01:29:20bramc:Is coinjoin just putting a whole bunch of coins into a single big one and then pulling them back out again?
01:30:49gmaxwell:bramc: Not quite. It's writing a single transaction that spends multiple coins, owned by multiple people, and which creates multiple coins. Third parties (or even the participants, depending on how its done) don't learn the mapping between the input and output ownership.
01:31:19gmaxwell:(maybe you could see it as making a big coin and breaking it up, but its a single transaction, which makes it all atomic)
01:32:11bramc:Okay, that's fairly trivial to implement at least in terms of the crypto involved
01:38:14bramc:From an untraceability standpoint if the p2sh script is kept in a merkle tree it should be a maximally imbalanced tree to avoid leaking its overall length
01:40:19gmaxwell:well a lot of overhead there... e.g. to represent a 4 of 7 you have 7 choose 4 leafs... a balaced tree is reasonable in size, an unbalanced one is pretty awful.
01:42:06bramc:That depends on whether what's revealed is always a truncation after the beginning
01:42:26bramc:If it's always that, then the most overhead for the reveal is a single hash for the next bit
01:48:46bramc:Some protocols depend on the length of the preimage as well, that would also be very hard to make a key sharing equivalent of
02:01:57bramc:It seems most things can be supported via multisig, with possible combinations of signatures, plus hash preimages where there are ranges of possible lengths on the preimages
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05:55:08op_mul:bramc: the complex part of coinjoin isn't the cryptography side, but discovery and pairing. there's the problem that if you coinjoin with a group of sybil joiners you gain nothing.
05:55:45bramc:op_mul, Yes, that's where the problems come in
05:55:56op_mul:and denial of service. peers can refuse to sign and hang your round.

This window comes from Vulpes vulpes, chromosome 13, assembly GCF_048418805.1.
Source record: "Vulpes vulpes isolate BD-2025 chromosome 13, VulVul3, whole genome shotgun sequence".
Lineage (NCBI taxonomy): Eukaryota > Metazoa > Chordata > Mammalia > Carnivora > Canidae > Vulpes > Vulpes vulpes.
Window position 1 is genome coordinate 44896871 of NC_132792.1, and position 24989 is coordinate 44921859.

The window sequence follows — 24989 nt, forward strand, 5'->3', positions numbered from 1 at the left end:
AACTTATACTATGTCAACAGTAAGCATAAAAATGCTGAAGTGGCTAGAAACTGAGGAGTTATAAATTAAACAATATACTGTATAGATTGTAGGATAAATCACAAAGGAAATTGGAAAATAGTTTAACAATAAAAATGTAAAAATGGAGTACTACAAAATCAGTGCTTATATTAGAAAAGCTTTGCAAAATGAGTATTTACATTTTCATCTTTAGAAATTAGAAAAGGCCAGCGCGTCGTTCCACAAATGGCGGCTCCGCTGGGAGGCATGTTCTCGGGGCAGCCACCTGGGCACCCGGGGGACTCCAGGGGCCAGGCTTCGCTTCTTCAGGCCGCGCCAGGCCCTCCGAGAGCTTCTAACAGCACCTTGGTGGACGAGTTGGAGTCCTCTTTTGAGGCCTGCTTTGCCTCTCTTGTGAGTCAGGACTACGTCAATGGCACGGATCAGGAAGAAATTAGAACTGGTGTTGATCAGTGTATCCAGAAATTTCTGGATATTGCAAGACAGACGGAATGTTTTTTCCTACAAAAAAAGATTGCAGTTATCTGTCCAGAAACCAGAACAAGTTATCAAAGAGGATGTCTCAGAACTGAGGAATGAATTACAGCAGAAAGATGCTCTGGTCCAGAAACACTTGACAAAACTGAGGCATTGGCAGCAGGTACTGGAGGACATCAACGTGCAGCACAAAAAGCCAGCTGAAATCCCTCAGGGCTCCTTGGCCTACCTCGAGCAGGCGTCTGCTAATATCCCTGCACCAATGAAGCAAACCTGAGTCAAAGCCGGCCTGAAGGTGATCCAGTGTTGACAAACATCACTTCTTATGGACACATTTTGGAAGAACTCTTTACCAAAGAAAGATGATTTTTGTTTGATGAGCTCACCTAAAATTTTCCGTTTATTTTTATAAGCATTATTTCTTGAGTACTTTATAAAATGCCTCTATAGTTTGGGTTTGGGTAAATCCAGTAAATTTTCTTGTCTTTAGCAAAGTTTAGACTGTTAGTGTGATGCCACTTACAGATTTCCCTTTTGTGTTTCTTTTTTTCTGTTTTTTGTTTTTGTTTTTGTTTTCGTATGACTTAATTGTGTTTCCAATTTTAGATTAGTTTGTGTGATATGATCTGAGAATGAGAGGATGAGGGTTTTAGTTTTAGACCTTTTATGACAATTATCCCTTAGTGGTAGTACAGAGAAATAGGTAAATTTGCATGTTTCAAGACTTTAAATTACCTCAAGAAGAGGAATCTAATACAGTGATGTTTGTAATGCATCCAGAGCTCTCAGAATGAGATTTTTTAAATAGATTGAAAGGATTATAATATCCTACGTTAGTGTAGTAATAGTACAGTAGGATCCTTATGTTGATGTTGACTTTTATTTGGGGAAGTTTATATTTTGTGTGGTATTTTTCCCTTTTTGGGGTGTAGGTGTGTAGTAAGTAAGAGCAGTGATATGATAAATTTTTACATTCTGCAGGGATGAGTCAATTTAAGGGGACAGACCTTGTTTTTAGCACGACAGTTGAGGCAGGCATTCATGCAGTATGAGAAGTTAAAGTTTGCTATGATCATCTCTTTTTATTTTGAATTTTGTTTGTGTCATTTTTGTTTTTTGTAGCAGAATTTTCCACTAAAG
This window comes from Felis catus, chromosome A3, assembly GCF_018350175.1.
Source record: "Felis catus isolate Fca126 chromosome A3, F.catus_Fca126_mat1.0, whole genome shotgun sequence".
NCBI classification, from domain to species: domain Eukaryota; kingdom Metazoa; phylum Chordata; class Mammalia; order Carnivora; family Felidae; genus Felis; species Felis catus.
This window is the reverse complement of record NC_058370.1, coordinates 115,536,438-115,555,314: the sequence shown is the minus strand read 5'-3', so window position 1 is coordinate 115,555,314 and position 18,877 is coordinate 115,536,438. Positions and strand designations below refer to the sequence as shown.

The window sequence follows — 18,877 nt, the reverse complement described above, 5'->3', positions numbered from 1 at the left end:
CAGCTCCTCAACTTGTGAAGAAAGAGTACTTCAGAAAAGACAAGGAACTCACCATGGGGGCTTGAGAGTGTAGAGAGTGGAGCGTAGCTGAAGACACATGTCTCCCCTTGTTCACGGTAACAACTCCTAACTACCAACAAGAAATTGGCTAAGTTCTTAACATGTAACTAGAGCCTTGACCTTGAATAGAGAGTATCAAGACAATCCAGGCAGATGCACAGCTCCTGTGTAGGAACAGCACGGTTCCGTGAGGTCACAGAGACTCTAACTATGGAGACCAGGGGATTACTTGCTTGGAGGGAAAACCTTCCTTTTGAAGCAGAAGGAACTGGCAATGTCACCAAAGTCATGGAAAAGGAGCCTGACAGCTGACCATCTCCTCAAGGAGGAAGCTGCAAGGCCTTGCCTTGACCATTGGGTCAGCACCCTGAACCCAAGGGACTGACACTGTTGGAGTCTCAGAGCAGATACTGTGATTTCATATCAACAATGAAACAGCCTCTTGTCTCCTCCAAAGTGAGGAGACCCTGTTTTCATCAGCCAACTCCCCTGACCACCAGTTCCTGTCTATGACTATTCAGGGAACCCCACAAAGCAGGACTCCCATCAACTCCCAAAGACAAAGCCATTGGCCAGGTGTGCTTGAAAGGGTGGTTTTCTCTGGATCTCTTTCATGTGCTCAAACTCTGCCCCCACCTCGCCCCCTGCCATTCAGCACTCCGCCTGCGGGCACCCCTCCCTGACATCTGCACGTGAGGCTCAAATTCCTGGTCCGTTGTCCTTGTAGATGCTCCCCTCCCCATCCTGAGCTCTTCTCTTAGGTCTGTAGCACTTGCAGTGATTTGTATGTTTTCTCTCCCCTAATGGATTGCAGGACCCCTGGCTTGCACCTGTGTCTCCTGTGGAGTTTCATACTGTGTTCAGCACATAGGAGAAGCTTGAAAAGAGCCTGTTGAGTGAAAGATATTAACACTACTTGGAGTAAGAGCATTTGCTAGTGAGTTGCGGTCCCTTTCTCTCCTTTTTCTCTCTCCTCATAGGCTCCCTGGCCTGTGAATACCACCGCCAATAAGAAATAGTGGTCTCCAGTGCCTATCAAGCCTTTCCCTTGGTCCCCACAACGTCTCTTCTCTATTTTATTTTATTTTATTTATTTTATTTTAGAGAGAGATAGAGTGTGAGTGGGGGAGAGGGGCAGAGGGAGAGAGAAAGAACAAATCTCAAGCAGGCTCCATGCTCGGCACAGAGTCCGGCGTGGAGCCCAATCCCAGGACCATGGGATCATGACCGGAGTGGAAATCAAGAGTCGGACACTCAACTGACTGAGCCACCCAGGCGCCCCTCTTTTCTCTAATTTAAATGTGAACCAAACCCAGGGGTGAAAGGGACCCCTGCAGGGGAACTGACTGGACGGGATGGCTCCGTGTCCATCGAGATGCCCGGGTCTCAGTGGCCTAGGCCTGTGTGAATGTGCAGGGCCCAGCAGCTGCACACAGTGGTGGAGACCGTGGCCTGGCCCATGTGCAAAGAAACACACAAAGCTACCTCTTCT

05:56:51gmaxwell:the hang thing can be addressed, it's just client complexity.
05:57:23op_mul:traditionally people have set up privacy services which usually all fall to the same flaw. they have an automated system which takes coins from one address and squirts out unrelated ones at a different address, minus a percentage fee.
05:57:35fluffypony:ShadowCash released their whitepaper and the first commit which apparently introduces ring sigs + NIZK - http://shadow.cash/downloads/shadowcash-anon.pdf
05:59:12op_mul:fluffypony: and for those that don't think opening PDFs is a good idea. https://webcache.googleusercontent.com/search?hl=en&q=cache%3Ahttp%3A%2F%2Fshadow.cash%2Fdownloads%2Fshadowcash-anon.pdf
06:00:57bramc:Coinswap is overall a much more appealing protocol
06:01:21fluffypony:lol bramc
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06:01:32fluffypony:very funny
06:02:01bramc:Notably you can do a coinswap between two different currencies as well, requiring only two counterparties
06:02:08bramc:fluffypony, is that sarcasm?
06:03:35fluffypony:oh you were being serious?
06:03:42fluffypony:I thought you were joking
06:03:50bramc:Why would I be joking?
06:05:16fluffypony:because if you're referring to shadowcash, then just about anything is more appealing than something that hasn't even been reviewed yet (and is incomplete)
06:05:42fluffypony:if you're referring to transactional privacy in general, then that statement is clearly ridiculous
06:06:18bramc:I'm comparing coinswap vs. coinjoin
06:06:27fluffypony:oh in that respect I would agree
06:06:50gmaxwell:bramc: the swap just has a fair amount of additional cost.